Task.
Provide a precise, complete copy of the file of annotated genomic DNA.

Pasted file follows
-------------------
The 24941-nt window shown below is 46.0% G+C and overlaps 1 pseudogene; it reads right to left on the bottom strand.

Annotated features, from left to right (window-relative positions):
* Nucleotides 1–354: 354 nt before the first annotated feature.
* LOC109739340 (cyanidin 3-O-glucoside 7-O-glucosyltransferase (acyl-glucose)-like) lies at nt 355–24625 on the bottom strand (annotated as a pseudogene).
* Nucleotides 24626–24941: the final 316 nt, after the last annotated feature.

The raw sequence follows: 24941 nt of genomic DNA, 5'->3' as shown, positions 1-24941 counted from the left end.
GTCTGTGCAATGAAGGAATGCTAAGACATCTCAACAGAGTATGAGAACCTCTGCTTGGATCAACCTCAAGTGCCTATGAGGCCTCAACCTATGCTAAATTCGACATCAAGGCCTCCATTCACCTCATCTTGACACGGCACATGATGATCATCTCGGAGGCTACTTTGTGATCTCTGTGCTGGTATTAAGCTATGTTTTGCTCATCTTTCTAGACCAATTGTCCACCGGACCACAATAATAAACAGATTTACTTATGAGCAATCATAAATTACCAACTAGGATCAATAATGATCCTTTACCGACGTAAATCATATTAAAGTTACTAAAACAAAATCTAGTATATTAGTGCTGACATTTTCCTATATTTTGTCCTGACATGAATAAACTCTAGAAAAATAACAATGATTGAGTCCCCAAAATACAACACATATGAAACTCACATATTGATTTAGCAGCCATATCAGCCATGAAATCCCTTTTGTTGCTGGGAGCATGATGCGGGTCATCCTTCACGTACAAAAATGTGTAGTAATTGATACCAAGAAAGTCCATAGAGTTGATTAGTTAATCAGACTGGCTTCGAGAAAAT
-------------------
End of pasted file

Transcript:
The 24941-nt window shown below is 46.0% G+C and overlaps 1 pseudogene; it reads right to left on the bottom strand.

Annotated features, from left to right (window-relative positions):
* Nucleotides 1–354: 354 nt before the first annotated feature.
* LOC109739340 (cyanidin 3-O-glucoside 7-O-glucosyltransferase (acyl-glucose)-like) lies at nt 355–24625 on the bottom strand (annotated as a pseudogene).
* Nucleotides 24626–24941: the final 316 nt, after the last annotated feature.

The raw sequence follows: 24941 nt of genomic DNA, 5'->3' as shown, positions 1-24941 counted from the left end.
GTCTGTGCAATGAAGGAATGCTAAGACATCTCAACAGAGTATGAGAACCTCTGCTTGGATCAACCTCAAGTGCCTATGAGGCCTCAACCTATGCTAAATTCGACATCAAGGCCTCCATTCACCTCATCTTGACACGGCACATGATGATCATCTCGGAGGCTACTTTGTGATCTCTGTGCTGGTATTAAGCTATGTTTTGCTCATCTTTCTAGACCAATTGTCCACCGGACCACAATAATAAACAGATTTACTTATGAGCAATCATAAATTACCAACTAGGATCAATAATGATCCTTTACCGACGTAAATCATATTAAAGTTACTAAAACAAAATCTAGTATATTAGTGCTGACATTTTCCTATATTTTGTCCTGACATGAATAAACTCTAGAAAAATAACAATGATTGAGTCCCCAAAATACAACACATATGAAACTCACATATTGATTTAGCAGCCATATCAGCCATGAAATCCCTTTTGTTGCTGGGAGCATGATGCGGGTCATCCTTCACGTACAAAAATGTGTAGTAATTGATACCAAGAAAGTCCATAGAGTTGATTAGTTAATCAGACTGGCTTCGAGAAAAT